Further study of the etchings concluded that it was a sword belonging to the Yue king, Goujian, and is believed to be the legendary blade mentioned in The Lost History of Yue. According to the text, when King Goujian had his sword collection appraised, there was only a single sword of merit. This sword was so magnificent it was said to have been made with the combined efforts of Heaven and Earth.

How did the sword stay in such excellent condition for over 2,000 years? Tests show the swordsmiths of Yue had reached such a high level of metallurgy they were able to incorporate rust-proof alloys into their blades. Their swords were also treated with rust-resistant chemicals, helping them survive the ages relatively unblemished. In addition, and in a stroke of brilliant luck, the scabbard of this particular blade was nearly airtight, which prevented oxidation and allowed the legendary sword to be found in such pristine condition—even two millennia after it was enclosed in the tomb.

1 The Seven-Branched Sword

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In 1945, a mysterious sword was found in Japan’s Isonokami shrine. The sword was of exceedingly unusual make, with six protrusions branching out from its sides (the tip is considered its seventh). The sword was in poor condition, but a faded inscription could be made out along the blade. The exact translation has been questioned numerous times, but what is clear is that the sword was a gift from a Korean king to a Japanese monarch.

This matched a sword found in the Nihon Shoki, a folklore-infused historical document cataloging the early history of Japan. If this was the same seven-branched sword given to a semi-mythical shaman empress, Jingu, it would serve as an important keystone marking where legend became fact.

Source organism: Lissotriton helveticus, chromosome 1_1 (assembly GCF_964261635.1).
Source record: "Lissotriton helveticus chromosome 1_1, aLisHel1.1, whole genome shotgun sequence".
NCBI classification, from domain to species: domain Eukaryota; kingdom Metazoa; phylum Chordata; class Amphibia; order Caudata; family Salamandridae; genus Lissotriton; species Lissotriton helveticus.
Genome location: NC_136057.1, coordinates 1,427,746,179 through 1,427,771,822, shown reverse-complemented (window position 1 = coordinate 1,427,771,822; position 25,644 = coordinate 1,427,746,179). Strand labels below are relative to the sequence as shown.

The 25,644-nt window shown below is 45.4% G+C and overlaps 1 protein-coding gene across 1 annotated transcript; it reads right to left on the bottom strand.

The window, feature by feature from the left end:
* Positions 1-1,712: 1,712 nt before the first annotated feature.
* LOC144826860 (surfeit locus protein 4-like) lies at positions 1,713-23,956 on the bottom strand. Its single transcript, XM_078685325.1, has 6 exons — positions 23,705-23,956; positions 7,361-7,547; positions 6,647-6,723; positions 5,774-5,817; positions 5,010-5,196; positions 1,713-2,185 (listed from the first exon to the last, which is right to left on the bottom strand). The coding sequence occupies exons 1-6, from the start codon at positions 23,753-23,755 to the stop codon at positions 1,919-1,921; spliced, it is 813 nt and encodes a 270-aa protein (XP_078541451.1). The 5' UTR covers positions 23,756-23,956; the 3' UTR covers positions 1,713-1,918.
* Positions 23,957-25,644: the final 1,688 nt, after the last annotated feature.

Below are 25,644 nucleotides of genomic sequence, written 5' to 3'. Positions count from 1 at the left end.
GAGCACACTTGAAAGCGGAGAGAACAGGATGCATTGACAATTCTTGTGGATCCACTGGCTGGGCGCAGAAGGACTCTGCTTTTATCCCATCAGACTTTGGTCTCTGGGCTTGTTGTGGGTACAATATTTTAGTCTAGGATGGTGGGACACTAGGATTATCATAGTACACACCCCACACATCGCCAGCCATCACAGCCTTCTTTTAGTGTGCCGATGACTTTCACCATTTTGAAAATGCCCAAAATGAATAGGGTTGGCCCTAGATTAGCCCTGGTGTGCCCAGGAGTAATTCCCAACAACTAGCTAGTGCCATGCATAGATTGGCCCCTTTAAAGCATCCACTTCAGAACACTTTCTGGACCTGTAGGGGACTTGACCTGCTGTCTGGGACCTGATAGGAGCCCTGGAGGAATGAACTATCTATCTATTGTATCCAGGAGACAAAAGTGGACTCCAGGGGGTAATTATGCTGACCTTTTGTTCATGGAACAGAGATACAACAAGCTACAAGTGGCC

The dating on the blade matched reliable sources in China, Korea, and Japan. The Isonokami shrine itself was also mentioned in other documents dating from the time of the Nihon Shoki, so the sword could well have been left there since ancient times. Scholars now believe the seven-branched sword is the actual sword from the legend, giving the shaman empress Jingu an authentic place in history.

+ La Tizona

Detalle del Cid
La Tizona was the sword of legendary hero El Cid, who fought for both Christian and Muslim armies in Spain. In a museum in Burgos, Spain, there is a controversial sword which the museum claims is none other than El Cid’s own blade.

The sword was said to have been given to the Marquis of Falces by King Ferdinand in 1516. It was then passed down through his family until it was given to the Madrid Military Museum in 1944. There it remained, its legitimacy unchallenged, for sixty years until the current Marquis sold it to the Castile and Leon region for display in the Museum of Burgos.

Upon its sale, the Culture Ministry––which is connected to the Military Museum––launched a scholarly attack against the sword, saying it was forged centuries after El Cid’s lifetime. Castile and Leon launched a counterattack, upholding the sword’s authenticity in a different study and saying the Ministry was only jealous because it lost the sword.

In the epic poem, the “Lay of El Cid,” La Tizona was said to have terrified unworthy enemies into a swoon at mere sight. The sword in Burgos may not have made any museum visitors swoon, but it certainly seems to have the power to spark controversy. The sword’s authenticity remains a fierce debate.

+ The Ulfberht

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Though mostly forgotten in modern times, there was a type of sword prized by Vikings that far exceeded any European weapon of its day. The Ulfberht swords were a thousand years ahead of their time, and wielded only by the elite of Viking warriors.

What made the Ulfberht blades so advanced? While most Viking blades were found to have been composed of slag-ridden, low-carbon steel, these blades’ metal was comparable to the strength of modern steel. They were inscribed with the signature “+ULFBERH+T,” and their like would not be seen again in Europe until the industrial revolution. The mystery was how the Vikings created these blades while the rest of Europe was still making steel that could shatter like glass.

Scholars now believe the secret to the Ulfberht blades was crucible steel, which the Vikings imported from Iran and Afghanistan. We can’t be certain who Ulfberht was––or even if he was just one man––but he was the only European smith of his time to work crucible steel. And that made his swords arguably the most advanced weapons of their time and place, ever.